Furthermore, we can never rid the world of this mystery on pain of being slapped upside the head by the ghost of Gödel. You might say that, try as we might to encircle the world with our left brain, our right brain always escapes confinement. Unless we somehow disable the latter.

Which does happen. Again, consider an extreme case such as Marxism, which fully explains man and history. But then Gödel slaps Marx upside the head, and reminds him that a theory can be complete or consistent, but not both. Which is it then Karl?

And now you know why every form of leftism since then is laughably inconsistent.


Okay, here's one chosen at random from this morning on liberals and their bogus charges of racism. Like Marxism, the liberal theory of white racism and white privilege is a complete explanation. But it cannot be consistent on pain of attributing an even worse form of racist oppression and privilege to Asians, Ashkenazi Jews, and Persian Americans.

Do not expect liberals to be troubled by their inconsistency any time soon. This would require a tolerance of cognitive dissonance to which liberals are notoriously intolerant.

The same applies to all forms of feminism, a doctrine so liberating that it can only exist at the end of a gunpoint, i.e., via state coercion.

In California schools, for example, no one is "free" to accept or reject feminism on the merits. Rather, it is legislated into textbooks, as it is into sports, into the university system, and on into statistical disparities in employment. But only for pleasant jobs. It doesn't matter if men have all the physically demanding but low paying ones.

Once you start looking for them, Dual Tracks are everywhere -- for example, in men and women. Feminists ardently desire to wish that one away, but from where does this perverse ardency emanate? For example, within my lifetime men were once ardent for women, and vice versa. But a feminist is ardent to be a man. "They are, in the end, asking women to make themselves unattractive to men and forego love and children" (Levin).

Anyway, with no less than two tracks operating at all times, one would think that the attainment of unitary experience would be difficult -- that we would constantly be aware of a kind of "split personality" within. Well, to a certain extent we are. One thing I like about Bion is that he reduces it all down to its most abstract terms, in this case Container (which he symbolizes ♀) and Contained (symbolized ♂). You could even say psychic womb and explosive seed.

Looked at in this way, you might say that Life is an unceasing attempt at containment. We are constantly being bombarded by thoughts, impulses, and emotions. From where do they come? Who knows? And as we mentioned yesterday, sometimes the process can go entirely off the rails, such that containment becomes impossible. The person-container becomes swamped by the contained, with no unity or coherence.

It just occurred to me how this is happening to the Clinton campaign. Think of the "narrative" as the container. Since Sunday, all sorts of things have broken through the container, and liberals are feverishly attempting to repair it. But as usual, they can never be consistent, only complete, however implausibly.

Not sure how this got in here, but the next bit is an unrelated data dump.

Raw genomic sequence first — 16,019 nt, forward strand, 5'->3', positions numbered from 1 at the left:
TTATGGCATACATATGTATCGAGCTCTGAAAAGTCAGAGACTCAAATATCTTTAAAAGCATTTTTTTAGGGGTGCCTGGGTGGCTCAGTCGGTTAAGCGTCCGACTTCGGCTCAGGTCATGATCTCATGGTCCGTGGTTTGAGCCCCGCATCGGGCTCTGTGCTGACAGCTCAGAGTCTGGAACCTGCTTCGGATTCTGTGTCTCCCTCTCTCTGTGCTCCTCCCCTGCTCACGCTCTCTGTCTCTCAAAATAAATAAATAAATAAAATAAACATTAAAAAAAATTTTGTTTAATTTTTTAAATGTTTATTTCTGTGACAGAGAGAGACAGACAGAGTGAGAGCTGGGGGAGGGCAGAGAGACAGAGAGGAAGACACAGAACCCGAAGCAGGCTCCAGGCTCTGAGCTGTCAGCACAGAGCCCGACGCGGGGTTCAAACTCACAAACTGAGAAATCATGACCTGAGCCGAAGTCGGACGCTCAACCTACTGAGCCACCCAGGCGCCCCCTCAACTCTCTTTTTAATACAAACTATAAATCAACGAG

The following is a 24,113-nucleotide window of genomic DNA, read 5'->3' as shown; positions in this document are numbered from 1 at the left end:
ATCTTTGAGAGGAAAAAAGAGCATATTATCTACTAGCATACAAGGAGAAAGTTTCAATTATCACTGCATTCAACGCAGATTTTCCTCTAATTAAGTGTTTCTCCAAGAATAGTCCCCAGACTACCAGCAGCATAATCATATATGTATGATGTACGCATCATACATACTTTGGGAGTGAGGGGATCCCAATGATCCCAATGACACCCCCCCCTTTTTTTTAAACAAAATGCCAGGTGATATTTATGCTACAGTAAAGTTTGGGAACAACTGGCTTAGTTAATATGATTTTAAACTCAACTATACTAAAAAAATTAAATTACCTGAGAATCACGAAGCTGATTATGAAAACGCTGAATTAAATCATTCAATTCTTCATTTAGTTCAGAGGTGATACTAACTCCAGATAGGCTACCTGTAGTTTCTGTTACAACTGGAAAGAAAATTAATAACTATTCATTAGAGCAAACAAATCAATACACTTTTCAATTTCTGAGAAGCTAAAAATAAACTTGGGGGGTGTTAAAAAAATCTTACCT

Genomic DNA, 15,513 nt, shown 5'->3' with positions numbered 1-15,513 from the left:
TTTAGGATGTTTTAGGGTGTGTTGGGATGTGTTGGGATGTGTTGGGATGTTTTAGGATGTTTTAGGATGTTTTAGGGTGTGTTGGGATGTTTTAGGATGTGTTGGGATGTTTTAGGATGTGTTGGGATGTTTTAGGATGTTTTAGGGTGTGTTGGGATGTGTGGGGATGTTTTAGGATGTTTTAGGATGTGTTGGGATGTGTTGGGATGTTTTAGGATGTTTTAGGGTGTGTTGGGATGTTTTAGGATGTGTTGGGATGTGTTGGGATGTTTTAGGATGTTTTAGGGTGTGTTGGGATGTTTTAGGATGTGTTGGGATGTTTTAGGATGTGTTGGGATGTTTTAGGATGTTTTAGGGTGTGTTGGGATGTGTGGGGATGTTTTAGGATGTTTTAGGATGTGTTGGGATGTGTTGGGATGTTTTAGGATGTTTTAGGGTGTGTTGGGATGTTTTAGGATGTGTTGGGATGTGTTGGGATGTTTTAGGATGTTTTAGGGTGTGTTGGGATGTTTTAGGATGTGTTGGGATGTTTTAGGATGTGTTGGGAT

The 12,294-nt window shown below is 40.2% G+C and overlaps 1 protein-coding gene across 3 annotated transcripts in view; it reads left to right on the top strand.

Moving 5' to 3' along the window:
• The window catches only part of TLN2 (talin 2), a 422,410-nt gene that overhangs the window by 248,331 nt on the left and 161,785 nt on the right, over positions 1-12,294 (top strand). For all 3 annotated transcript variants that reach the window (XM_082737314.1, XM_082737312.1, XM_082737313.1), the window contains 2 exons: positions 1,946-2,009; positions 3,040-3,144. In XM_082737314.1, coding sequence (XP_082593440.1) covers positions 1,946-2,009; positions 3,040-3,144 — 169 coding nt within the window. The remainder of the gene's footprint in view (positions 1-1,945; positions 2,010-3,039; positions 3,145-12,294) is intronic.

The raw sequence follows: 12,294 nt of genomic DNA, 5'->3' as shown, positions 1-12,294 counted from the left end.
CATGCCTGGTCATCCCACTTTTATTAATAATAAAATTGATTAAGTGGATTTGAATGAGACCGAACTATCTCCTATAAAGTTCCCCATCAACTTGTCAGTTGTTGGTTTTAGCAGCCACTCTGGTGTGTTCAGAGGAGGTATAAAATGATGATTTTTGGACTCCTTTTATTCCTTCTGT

Another interesting dual track is nature vs. nurture. We are never one or the other, but an unsettled dialectic of both/and. Now feminism in particular, but liberalism more generally, defaults to the environmental side, with consequences ranging from ridiculous to malignant.

In fact, the consequences would be only ridiculous if not for the fact that liberals enlist the state to enforce the ridiculousness, as per the above. Similarly, I have nothing against homosexuals per se, but when the state insists that two members of the same sex can exist in a state of marriage, it is mandating compulsory absurdity.

We are all called upon to metabolize disparate experience into a unitary self -- just as when we digest food, it somehow turns into the body. But there are alternatives to digestion. For example, we can vomit, as in bulimia; we can starve ourselves, as in anorexia; we can eat indiscriminately and become fat; we can have metabolic disorders such as diabetes; etc.

Shifting to the psychic plane, one extremely common form of indigestion is projection. I'll provide a typical clinical example. A woman is at work, and sees a male coworker playfully reach up the skirt of a female coworker. The female withdraws but doesn't seem to mind. Rather, she is more flirtatious than bothered by it. In fact, she herself dresses inappropriately at work, with excessively short skirts.

Yes, the behavior is no doubt inappropriate for a workplace. But the woman who witnessed it becomes overwhelmed with anger and anxiety. The anxiety is so intense that it manifests in sweating, headache, and the impulse to vomit. And once it breaks through, it doesn't go away. It morphs into insomnia, phobic avoidance of work, and other symptoms. As in a nuclear reactor, the core has been breeched and is uncontained.

What is going on? We hear so much ridiculous blather about "triggers," that we may fail to appreciate that they do exist. For this person, the experience resonated with previously quiescent memories of having been sexually abused as a child. The memories have become "uncontained" and are spilling over into the exterior world. It is analogous to a kind of psychic vomiting of indigestible experience.

Much of politics is just management of the uncontained, especially of more primitive emotions of fear, anger, and envy. Without feminist and black rage, there is hardly a Democratic party. Likewise apocalyptic environmental fears. And then there is class envy. If liberals could merely contain these primitive emotions, then they wouldn't be liberals. Or in other words, they would no longer need liberalism to contain their primitive emotions.

Of note, they also project primitive "loving" emotions, such as the need to feel nurtured and protected by the state.